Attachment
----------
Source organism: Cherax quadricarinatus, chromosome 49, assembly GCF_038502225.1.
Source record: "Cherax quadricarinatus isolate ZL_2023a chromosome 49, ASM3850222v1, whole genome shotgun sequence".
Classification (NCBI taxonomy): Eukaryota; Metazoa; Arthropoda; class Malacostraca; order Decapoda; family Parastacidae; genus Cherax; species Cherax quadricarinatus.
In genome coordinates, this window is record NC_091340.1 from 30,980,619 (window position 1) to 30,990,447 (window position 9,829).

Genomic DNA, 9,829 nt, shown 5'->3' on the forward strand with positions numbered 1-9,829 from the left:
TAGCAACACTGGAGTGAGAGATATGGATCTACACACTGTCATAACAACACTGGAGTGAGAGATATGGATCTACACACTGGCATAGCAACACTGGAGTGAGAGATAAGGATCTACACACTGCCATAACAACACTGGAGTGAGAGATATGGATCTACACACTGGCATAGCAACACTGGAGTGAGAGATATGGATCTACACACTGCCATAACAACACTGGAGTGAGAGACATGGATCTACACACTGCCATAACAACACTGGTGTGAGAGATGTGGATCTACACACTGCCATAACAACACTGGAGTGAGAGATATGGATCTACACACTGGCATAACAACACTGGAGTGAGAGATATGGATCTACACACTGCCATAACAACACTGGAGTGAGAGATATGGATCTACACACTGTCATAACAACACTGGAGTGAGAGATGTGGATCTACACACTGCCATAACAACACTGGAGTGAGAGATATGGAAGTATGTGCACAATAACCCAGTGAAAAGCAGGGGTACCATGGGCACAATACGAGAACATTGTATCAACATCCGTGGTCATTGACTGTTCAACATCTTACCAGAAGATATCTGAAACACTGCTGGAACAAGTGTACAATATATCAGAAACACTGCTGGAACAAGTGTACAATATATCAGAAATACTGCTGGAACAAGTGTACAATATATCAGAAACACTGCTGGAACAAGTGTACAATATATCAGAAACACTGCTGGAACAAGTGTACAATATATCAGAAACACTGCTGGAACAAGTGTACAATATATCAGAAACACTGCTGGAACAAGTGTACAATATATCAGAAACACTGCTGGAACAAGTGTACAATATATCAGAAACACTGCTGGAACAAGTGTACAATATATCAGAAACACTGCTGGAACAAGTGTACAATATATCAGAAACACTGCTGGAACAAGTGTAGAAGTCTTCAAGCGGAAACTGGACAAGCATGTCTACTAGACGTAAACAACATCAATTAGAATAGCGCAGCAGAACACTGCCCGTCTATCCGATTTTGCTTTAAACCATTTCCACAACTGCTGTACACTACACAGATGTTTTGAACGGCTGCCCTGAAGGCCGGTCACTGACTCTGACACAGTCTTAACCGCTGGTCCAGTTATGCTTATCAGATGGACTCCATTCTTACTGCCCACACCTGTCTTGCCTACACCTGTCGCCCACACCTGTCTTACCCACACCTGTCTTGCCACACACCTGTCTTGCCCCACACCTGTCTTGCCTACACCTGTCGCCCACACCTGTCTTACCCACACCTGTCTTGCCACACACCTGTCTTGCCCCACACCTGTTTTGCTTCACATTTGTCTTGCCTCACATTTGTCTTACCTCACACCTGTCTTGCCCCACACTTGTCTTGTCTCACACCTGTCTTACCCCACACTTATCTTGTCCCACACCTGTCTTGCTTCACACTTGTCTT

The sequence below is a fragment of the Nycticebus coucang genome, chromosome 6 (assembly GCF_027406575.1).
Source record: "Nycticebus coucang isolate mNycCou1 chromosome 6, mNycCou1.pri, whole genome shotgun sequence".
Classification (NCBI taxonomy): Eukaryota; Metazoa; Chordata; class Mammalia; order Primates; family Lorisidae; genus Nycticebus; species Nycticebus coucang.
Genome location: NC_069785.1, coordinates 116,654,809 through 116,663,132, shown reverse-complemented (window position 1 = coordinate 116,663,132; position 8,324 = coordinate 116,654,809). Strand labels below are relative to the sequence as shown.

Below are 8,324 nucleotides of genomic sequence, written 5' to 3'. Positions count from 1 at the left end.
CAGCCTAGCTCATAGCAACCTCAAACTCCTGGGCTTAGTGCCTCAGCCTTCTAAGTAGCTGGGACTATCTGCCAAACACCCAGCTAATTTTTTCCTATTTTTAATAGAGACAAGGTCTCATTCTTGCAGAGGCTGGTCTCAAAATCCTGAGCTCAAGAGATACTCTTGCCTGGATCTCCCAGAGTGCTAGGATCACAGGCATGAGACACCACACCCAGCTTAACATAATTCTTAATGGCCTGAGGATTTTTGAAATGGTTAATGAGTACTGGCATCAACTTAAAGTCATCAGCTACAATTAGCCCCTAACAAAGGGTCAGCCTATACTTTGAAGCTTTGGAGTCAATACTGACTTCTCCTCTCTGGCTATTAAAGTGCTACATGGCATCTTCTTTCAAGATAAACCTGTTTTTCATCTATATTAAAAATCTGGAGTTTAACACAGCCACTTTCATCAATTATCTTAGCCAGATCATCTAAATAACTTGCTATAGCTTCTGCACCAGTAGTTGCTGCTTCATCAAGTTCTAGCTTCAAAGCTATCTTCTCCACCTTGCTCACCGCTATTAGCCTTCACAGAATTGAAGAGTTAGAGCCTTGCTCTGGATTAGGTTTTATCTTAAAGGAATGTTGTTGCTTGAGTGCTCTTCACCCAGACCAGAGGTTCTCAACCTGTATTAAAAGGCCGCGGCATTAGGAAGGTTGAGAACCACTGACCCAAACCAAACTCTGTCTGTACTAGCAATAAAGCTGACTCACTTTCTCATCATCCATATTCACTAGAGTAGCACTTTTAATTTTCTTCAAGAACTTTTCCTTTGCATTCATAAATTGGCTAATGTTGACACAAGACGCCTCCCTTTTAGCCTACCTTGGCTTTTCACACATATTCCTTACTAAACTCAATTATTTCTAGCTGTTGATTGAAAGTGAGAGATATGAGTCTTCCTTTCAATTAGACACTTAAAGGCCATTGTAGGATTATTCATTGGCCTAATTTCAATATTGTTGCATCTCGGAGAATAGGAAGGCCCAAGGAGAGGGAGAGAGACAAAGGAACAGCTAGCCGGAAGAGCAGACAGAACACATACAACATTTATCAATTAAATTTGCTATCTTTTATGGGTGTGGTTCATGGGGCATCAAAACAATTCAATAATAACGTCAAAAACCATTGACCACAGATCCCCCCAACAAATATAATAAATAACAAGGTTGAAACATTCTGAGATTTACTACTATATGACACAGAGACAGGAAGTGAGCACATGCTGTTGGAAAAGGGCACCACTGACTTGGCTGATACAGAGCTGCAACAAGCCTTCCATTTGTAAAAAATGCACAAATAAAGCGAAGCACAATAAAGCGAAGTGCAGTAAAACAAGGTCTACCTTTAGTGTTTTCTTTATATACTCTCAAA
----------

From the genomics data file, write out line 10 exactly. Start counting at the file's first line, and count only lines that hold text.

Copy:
Genome location: NC_069785.1, coordinates 116,654,809 through 116,663,132, shown reverse-complemented (window position 1 = coordinate 116,663,132; position 8,324 = coordinate 116,654,809). Strand labels below are relative to the sequence as shown.